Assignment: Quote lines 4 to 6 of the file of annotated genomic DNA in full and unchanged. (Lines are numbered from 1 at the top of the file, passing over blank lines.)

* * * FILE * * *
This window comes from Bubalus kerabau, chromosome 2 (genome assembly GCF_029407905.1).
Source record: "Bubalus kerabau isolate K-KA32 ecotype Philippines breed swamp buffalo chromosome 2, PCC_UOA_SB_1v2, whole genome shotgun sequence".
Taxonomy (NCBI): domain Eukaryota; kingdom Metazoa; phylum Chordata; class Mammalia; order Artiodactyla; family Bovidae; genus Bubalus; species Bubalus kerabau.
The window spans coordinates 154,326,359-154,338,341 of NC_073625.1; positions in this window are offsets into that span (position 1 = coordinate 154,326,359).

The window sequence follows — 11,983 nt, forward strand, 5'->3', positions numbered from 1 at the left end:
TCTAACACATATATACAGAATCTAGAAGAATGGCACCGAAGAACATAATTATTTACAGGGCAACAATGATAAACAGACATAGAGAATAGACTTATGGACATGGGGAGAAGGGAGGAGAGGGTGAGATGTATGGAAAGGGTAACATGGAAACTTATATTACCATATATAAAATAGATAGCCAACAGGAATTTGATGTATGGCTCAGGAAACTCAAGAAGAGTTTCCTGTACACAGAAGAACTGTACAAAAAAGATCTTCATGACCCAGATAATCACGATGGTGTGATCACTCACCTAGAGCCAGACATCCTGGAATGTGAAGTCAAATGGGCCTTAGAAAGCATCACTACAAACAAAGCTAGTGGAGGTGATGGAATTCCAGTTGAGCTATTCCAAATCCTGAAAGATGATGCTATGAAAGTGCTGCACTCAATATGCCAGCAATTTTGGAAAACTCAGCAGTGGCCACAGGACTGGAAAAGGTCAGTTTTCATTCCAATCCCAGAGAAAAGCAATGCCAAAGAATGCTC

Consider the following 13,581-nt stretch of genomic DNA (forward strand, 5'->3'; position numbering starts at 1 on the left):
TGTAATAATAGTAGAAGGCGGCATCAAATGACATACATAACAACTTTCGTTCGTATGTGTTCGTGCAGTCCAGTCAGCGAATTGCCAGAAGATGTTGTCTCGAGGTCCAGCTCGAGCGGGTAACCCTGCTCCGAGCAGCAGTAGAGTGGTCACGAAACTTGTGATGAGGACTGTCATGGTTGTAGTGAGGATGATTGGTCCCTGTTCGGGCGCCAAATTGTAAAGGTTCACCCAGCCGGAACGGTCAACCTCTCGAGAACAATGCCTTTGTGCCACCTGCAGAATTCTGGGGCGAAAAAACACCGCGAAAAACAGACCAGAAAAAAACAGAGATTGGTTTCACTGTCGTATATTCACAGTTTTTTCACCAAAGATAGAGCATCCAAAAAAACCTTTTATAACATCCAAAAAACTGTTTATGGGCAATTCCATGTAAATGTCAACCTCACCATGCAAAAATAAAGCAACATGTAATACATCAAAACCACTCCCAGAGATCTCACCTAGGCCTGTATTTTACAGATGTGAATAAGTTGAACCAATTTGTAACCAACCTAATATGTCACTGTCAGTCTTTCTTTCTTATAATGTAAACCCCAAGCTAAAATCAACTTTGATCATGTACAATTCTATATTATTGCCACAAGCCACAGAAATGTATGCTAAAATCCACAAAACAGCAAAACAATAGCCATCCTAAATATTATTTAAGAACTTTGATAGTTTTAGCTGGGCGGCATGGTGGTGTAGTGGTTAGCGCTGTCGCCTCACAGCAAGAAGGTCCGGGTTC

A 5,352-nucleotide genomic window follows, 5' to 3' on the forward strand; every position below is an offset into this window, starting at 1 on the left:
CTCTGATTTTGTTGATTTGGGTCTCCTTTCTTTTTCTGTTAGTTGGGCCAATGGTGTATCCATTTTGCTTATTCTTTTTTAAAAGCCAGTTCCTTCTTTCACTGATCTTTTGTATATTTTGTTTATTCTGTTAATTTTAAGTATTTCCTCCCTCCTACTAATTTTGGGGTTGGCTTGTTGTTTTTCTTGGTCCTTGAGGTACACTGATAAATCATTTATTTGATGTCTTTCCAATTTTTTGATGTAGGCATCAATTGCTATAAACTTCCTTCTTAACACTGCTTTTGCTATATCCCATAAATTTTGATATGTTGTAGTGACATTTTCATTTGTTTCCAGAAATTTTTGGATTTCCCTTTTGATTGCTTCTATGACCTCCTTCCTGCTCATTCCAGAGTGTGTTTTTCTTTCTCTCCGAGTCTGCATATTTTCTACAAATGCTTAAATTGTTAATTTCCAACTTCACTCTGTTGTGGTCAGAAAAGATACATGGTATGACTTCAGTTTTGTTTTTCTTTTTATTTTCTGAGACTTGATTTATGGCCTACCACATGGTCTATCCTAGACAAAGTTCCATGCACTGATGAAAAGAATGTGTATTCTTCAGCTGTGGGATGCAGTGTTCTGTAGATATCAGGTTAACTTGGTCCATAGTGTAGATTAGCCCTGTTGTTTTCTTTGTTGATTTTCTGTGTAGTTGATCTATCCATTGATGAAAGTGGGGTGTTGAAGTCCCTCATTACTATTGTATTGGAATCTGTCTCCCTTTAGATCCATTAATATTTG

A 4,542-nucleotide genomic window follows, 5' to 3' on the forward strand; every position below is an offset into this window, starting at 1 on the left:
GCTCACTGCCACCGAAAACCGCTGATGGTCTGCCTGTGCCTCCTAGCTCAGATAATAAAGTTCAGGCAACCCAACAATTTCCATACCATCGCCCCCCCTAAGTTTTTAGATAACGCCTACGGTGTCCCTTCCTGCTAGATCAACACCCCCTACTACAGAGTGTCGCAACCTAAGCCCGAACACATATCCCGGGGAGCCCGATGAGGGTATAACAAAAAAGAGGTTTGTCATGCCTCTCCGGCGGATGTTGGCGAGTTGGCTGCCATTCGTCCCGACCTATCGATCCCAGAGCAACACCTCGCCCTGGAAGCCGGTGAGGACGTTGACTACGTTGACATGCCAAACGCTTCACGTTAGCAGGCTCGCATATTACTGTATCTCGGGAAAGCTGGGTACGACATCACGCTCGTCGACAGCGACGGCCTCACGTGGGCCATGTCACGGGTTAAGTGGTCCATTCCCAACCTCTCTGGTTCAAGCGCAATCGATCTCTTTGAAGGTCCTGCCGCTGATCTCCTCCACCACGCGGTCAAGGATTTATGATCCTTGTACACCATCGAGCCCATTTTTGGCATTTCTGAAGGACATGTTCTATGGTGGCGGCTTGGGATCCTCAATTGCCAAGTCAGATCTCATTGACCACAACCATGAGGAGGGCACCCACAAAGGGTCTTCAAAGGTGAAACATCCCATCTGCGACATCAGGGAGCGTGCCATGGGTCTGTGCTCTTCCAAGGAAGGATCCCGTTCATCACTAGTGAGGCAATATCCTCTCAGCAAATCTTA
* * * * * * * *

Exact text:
The window spans coordinates 154,326,359-154,338,341 of NC_073625.1; positions in this window are offsets into that span (position 1 = coordinate 154,326,359).

The window sequence follows — 11,983 nt, forward strand, 5'->3', positions numbered from 1 at the left end:
TCTAACACATATATACAGAATCTAGAAGAATGGCACCGAAGAACATAATTATTTACAGGGCAACAATGATAAACAGACATAGAGAATAGACTTATGGACATGGGGAGAAGGGAGGAGAGGGTGAGATGTATGGAAAGGGTAACATGGAAACTTATATTACCATATATAAAATAGATAGCCAACAGGAATTTGATGTATGGCTCAGGAAACTCAAGAAGAGTTTCCTGTACACAGAAGAACTGTACAAAAAAGATCTTCATGACCCAGATAATCACGATGGTGTGATCACTCACCTAGAGCCAGACATCCTGGAATGTGAAGTCAAATGGGCCTTAGAAAGCATCACTACAAACAAAGCTAGTGGAGGTGATGGAATTCCAGTTGAGCTATTCCAAATCCTGAAAGATGATGCTATGAAAGTGCTGCACTCAATATGCCAGCAATTTTGGAAAACTCAGCAGTGGCCACAGGACTGGAAAAGGTCAGTTTTCATTCCAATCCCAGAGAAAAGCAATGCCAAAGAATGCTC